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Context: Studying for CCNA

I'm trying to understand multicast. I understand it conceptually, but I'm trying to understand implementation. For instance, in OSPF, how is multicast group membership determined? Do multicasts never leave the OSPF area?

Same question applies for ethernet multicast addresses. It seems like most L2 ethernet operations are with unicast or broadcast. If we know that L3 is the boundary of a L2 broadcast domain, how to we determine L2 multicast membership.

Any examples appreciated!

  • Did any answer help you? If so, you should accept the answer so that the question doesn't keep popping up forever, looking for an answer. Alternatively, you can provide and accept your own answer. – Ron Maupin Feb 19 '18 at 19:33
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For instance, in OSPF, how is multicast group membership determined? Do multicasts never leave the OSPF area?

OSPF routers join specific multicast groups: 224.0.0.5 for all routers and 224.0.0.6 for DR/BDR routers. OSPF routers do not forward these multicasts -- they stay on the local link.

I'm not quite sure I understand your second question. Multicasts have a specific range of Ethernet L2 addresses. Switches either

  • Flood multicasts out all ports (since they never learn the address from a source)
  • Implment igmp snooping, which lets them determine which ports have multicast receivers and which don't.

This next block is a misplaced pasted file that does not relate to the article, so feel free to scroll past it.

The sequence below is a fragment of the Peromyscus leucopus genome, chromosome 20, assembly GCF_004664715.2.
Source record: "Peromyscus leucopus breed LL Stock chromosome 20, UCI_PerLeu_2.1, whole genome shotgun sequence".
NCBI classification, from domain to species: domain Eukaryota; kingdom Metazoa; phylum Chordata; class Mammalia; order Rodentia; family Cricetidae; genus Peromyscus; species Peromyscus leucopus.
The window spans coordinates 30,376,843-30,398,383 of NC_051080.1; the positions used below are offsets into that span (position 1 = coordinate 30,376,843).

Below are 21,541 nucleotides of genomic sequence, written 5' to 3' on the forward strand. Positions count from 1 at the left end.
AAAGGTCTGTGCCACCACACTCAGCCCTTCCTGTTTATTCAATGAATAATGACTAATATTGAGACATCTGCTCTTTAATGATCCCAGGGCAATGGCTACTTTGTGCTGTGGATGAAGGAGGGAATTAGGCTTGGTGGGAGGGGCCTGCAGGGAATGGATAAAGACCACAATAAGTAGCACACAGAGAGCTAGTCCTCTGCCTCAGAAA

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  • That makes sense for OSPF. Are there instances where multicasts are forwarded between network segments? The statement "Flood multicasts out all ports" sounds like a broadcast. The igmp snooping examples sounds good. – The_Glidd Oct 11 '17 at 16:06
  • Of course. On Cisco routers, you have to enable multicast routing and use a protocol such as PIM to create distribution trees. – Ron Trunk Oct 11 '17 at 16:19
  • Switches flood both multicast and broadcasts, but to the hosts they are very different. – Ron Trunk Oct 11 '17 at 16:20
  • Flooding is done by switches that have no specific multicast understanding (or aren't configured to care) -- they treat them as broadcast frames, which they are. Implement igmp snooping ... OR participate in multicast routing. – Ricky Beam Oct 11 '17 at 20:29
  • And "they stay on the link" because the TTL is set to 1 (one). The TTL is how systems decide how far a multicast frame should propagate. If your network has no multicast router(s/ing), obviously everything will be link scope, as there's nothing to move it elsewhere. – Ricky Beam Oct 11 '17 at 20:32

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